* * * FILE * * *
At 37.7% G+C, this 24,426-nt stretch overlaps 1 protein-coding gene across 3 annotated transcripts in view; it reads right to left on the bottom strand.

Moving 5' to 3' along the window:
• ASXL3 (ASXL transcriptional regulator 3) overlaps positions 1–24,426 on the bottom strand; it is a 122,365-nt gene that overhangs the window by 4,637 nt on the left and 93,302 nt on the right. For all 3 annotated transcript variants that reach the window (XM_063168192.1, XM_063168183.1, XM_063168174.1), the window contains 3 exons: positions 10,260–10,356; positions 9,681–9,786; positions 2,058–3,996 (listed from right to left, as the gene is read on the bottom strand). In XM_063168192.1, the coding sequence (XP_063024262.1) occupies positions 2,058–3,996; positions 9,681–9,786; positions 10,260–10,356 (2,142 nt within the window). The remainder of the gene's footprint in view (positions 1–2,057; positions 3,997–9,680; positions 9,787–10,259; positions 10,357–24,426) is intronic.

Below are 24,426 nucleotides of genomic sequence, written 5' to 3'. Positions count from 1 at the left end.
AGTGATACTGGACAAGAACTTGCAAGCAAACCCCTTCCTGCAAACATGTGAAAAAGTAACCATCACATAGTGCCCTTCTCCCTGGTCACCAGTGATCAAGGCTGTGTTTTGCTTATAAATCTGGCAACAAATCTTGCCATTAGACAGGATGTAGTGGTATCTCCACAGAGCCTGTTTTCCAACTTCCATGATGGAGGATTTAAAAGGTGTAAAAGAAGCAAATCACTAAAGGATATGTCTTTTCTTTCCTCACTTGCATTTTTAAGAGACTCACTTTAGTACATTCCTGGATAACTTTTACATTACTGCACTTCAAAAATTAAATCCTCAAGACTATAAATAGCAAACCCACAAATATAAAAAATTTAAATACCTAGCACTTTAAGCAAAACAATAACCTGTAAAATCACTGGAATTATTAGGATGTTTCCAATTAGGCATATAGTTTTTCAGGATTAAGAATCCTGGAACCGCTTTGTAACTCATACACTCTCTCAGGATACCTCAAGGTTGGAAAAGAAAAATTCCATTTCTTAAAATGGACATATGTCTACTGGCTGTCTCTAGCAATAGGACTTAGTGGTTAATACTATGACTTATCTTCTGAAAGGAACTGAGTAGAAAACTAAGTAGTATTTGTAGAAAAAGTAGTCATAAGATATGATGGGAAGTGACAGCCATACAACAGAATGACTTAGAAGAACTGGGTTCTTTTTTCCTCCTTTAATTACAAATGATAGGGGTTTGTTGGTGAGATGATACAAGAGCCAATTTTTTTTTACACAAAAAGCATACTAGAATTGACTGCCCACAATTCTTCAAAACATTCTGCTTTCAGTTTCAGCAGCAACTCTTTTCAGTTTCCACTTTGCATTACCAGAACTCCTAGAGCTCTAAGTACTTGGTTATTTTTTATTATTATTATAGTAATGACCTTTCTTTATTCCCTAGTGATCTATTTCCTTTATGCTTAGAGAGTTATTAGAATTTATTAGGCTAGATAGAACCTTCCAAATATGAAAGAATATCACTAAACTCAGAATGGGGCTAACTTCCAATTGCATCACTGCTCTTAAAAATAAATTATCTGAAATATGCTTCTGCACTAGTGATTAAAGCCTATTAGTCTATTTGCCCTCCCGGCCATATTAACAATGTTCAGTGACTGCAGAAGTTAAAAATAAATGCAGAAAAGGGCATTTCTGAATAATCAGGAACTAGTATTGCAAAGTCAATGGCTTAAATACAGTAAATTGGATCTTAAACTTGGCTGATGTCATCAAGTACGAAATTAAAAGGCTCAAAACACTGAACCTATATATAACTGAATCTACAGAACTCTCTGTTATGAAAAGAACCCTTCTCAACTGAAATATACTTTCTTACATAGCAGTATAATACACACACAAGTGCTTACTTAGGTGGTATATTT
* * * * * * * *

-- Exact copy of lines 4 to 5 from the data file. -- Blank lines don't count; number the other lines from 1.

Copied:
Below are 24,426 nucleotides of genomic sequence, written 5' to 3'. Positions count from 1 at the left end.
AGTGATACTGGACAAGAACTTGCAAGCAAACCCCTTCCTGCAAACATGTGAAAAAGTAACCATCACATAGTGCCCTTCTCCCTGGTCACCAGTGATCAAGGCTGTGTTTTGCTTATAAATCTGGCAACAAATCTTGCCATTAGACAGGATGTAGTGGTATCTCCACAGAGCCTGTTTTCCAACTTCCATGATGGAGGATTTAAAAGGTGTAAAAGAAGCAAATCACTAAAGGATATGTCTTTTCTTTCCTCACTTGCATTTTTAAGAGACTCACTTTAGTACATTCCTGGATAACTTTTACATTACTGCACTTCAAAAATTAAATCCTCAAGACTATAAATAGCAAACCCACAAATATAAAAAATTTAAATACCTAGCACTTTAAGCAAAACAATAACCTGTAAAATCACTGGAATTATTAGGATGTTTCCAATTAGGCATATAGTTTTTCAGGATTAAGAATCCTGGAACCGCTTTGTAACTCATACACTCTCTCAGGATACCTCAAGGTTGGAAAAGAAAAATTCCATTTCTTAAAATGGACATATGTCTACTGGCTGTCTCTAGCAATAGGACTTAGTGGTTAATACTATGACTTATCTTCTGAAAGGAACTGAGTAGAAAACTAAGTAGTATTTGTAGAAAAAGTAGTCATAAGATATGATGGGAAGTGACAGCCATACAACAGAATGACTTAGAAGAACTGGGTTCTTTTTTCCTCCTTTAATTACAAATGATAGGGGTTTGTTGGTGAGATGATACAAGAGCCAATTTTTTTTTACACAAAAAGCATACTAGAATTGACTGCCCACAATTCTTCAAAACATTCTGCTTTCAGTTTCAGCAGCAACTCTTTTCAGTTTCCACTTTGCATTACCAGAACTCCTAGAGCTCTAAGTACTTGGTTATTTTTTATTATTATTATAGTAATGACCTTTCTTTATTCCCTAGTGATCTATTTCCTTTATGCTTAGAGAGTTATTAGAATTTATTAGGCTAGATAGAACCTTCCAAATATGAAAGAATATCACTAAACTCAGAATGGGGCTAACTTCCAATTGCATCACTGCTCTTAAAAATAAATTATCTGAAATATGCTTCTGCACTAGTGATTAAAGCCTATTAGTCTATTTGCCCTCCCGGCCATATTAACAATGTTCAGTGACTGCAGAAGTTAAAAATAAATGCAGAAAAGGGCATTTCTGAATAATCAGGAACTAGTATTGCAAAGTCAATGGCTTAAATACAGTAAATTGGATCTTAAACTTGGCTGATGTCATCAAGTACGAAATTAAAAGGCTCAAAACACTGAACCTATATATAACTGAATCTACAGAACTCTCTGTTATGAAAAGAACCCTTCTCAACTGAAATATACTTTCTTACATAGCAGTATAATACACACACAAGTGCTTACTTAGGTGGTATATTT